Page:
Because I write a lot about my son, I thought that I would ask him if he'd be willing to speak in his own voice, about his own ideas. He recently returned from the protests in St. Paul, MN, and I sent him some questions to answer. They aren't very original, and mostly, I want to ask him more personal questions, things we can talk about while sitting on my deck.
But I thought that those of you who have been reading my blog would appreciate seeing his point-of-view.
What drew you into the anarchist lifestyle/beliefs?
I was initially drawn towards anarchism by participating in a demonstration in San Francisco in 2004. While everyone else was making speeches and being controlled by the police, the anarchists were attempting to disrupt the everyday functioning of the city by clogging streets and attacking property. To me, this seemed a fitting response, given that San Francisco is in the USA, the country that was and is murdering innocent people in Iraq and Afghanistan. I took part in that demonstration and, regardless of the fact that we changed absolutely nothing, I felt more genuine in my dissent there than I did walking in circles holding a sign. My guilt for doing nothing was a little less gnawing after that. After that I began to read actual anarchists texts and found that many of my preexisting beliefs synchronized perfectly with anarchists beliefs. I have always wanted to write and have written for much of my life. Once I began to learn more about anarchism, I began to question the very nature of the publishing industry and the way in which it converts all types of art into a commodity to be bought and sold. I stopped trying to be published by a big press and began publishing my own work in my communities. Because those communities are what birthed many of the themes that are in my writing, my work resonates in those communities far more than it would elsewhere. I imagine this is what it was like in small villages before mass production began to strip local attachment and meaning from a book. Faulkner's work meant more in his Mississippi home town than it did in Juneau, Alaska.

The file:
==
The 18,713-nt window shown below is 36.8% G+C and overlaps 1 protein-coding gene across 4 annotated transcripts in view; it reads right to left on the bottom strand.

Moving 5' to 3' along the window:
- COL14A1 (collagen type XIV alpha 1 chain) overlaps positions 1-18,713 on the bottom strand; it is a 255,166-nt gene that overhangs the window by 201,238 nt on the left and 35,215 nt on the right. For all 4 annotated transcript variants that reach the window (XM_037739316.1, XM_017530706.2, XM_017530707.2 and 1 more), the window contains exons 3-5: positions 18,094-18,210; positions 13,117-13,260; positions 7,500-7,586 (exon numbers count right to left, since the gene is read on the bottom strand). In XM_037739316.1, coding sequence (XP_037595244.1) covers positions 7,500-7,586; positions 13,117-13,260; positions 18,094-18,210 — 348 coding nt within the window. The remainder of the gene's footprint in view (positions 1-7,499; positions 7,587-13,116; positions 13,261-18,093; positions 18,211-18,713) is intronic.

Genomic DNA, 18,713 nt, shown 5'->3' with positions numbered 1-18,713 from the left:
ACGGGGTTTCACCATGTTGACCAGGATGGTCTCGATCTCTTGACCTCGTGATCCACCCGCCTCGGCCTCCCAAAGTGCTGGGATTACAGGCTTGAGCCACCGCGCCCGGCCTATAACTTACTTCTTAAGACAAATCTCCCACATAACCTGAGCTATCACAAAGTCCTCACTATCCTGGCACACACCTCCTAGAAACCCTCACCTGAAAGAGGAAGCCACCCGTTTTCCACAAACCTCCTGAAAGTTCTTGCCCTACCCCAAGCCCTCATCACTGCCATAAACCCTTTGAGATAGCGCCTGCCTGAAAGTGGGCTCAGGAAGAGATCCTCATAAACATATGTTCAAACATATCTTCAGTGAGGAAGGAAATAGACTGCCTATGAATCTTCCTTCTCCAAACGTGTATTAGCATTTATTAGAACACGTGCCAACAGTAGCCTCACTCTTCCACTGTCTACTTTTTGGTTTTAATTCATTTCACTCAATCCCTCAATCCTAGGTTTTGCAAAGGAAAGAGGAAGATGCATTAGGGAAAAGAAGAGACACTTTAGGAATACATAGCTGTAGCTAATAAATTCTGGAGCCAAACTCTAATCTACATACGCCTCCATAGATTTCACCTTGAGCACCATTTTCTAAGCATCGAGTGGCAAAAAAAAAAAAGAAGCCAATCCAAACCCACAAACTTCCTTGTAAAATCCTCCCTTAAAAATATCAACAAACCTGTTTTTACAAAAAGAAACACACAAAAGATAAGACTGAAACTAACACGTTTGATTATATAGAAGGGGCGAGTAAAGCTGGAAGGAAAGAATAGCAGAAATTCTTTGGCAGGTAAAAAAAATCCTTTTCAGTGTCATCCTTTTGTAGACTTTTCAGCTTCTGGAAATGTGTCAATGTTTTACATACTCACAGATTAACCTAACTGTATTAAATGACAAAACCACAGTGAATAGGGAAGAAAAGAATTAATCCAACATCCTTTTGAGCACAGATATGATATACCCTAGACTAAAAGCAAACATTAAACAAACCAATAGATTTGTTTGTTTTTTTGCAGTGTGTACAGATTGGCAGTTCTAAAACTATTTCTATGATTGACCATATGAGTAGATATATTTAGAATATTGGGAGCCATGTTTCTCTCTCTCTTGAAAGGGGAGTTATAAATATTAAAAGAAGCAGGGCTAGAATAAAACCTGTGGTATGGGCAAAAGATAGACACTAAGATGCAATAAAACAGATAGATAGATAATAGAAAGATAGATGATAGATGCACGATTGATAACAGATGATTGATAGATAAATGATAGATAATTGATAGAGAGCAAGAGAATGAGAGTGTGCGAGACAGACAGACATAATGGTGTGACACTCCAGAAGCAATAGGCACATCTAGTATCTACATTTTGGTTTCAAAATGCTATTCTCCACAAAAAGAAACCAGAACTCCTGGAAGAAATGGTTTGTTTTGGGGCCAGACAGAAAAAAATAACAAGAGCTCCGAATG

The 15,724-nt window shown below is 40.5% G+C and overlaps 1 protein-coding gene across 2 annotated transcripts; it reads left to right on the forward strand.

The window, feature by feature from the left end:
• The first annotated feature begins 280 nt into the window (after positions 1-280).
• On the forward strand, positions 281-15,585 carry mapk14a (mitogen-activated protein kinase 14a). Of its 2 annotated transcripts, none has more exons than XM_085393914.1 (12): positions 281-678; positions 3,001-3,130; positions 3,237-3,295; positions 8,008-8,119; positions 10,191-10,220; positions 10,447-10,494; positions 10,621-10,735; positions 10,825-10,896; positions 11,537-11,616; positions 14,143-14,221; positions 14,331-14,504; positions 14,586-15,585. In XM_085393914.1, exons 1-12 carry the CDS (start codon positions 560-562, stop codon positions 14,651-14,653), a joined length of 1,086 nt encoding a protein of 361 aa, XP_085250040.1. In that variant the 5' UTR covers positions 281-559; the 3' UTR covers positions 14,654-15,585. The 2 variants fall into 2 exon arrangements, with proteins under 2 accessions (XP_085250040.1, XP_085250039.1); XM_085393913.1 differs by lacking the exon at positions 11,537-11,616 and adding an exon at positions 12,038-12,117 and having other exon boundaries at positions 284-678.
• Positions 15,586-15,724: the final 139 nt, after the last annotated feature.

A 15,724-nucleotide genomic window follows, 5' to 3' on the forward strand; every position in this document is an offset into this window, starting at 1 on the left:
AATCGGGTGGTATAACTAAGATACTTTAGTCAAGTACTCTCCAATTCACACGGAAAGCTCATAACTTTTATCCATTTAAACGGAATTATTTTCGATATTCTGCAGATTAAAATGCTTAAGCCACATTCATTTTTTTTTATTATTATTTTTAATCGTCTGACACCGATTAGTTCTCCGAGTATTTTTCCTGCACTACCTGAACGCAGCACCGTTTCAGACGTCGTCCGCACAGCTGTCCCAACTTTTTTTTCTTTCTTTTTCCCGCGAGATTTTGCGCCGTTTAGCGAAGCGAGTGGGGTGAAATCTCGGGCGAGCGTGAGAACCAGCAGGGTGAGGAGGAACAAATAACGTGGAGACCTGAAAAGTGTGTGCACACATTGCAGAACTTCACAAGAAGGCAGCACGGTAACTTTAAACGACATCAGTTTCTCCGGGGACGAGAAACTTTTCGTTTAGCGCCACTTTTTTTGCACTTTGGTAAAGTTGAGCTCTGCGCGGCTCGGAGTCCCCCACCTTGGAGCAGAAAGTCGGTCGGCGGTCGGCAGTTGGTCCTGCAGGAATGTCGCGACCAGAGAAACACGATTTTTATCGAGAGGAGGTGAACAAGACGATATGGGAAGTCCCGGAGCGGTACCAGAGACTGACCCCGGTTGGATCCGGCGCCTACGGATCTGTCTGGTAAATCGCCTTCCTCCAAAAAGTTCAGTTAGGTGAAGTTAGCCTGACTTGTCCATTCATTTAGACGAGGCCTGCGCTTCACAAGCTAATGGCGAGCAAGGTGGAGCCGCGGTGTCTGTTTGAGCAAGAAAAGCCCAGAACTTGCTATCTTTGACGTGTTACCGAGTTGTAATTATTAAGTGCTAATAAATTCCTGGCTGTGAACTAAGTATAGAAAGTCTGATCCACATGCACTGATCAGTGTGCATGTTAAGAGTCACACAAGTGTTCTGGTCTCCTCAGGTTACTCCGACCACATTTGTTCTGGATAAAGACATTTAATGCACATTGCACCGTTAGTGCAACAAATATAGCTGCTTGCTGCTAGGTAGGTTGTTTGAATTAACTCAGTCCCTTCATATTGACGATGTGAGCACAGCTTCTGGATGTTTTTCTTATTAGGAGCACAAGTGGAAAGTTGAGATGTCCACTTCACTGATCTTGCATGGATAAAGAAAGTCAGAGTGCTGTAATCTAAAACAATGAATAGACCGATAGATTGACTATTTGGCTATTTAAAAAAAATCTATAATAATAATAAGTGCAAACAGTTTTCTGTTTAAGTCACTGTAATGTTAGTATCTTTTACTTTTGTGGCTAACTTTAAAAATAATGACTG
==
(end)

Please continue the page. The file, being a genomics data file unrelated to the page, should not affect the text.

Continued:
As an anarchist, what do you feel that your mission or goal is?
As an anarchist I feel my mission is to do whatever I can to stop the current world system (i.e., Capitalism) before it kills the planet and to eradicate every hierarchical system on the planet. This is obviously very difficult and there is no one way to accomplish this mission. Some people build self-sufficient, tolerant, non-hierarchical communities in the cities and on farms. Others agitate in the cities and try to wake people out of their slumber. Others commit property destruction and sabotage against destructive corporations and government institutions. All of these strategies go hand in hands. Creation and destruction must be balanced, otherwise we might become like what we are trying to fight.
As you set out to the RNC, what did you imagine your group might be able to achieve?
None of us felt we would achieve anything on our own. Our highest ambition for the RNC was to contribute our strength to the collective strength of everyone there. This strength enabled us, by the end of the night of September 1st, to bring the city of Saint Paul to a standstill. When anarchist soldiers were sent to the front in the Spanish Revolution of the 1930's, the various groups gathered information to determine where they were most needed. They went to the front not because they were ordered to, but because they were desperate to help wherever they could. Anarchists are still acting in this way today, in 2008.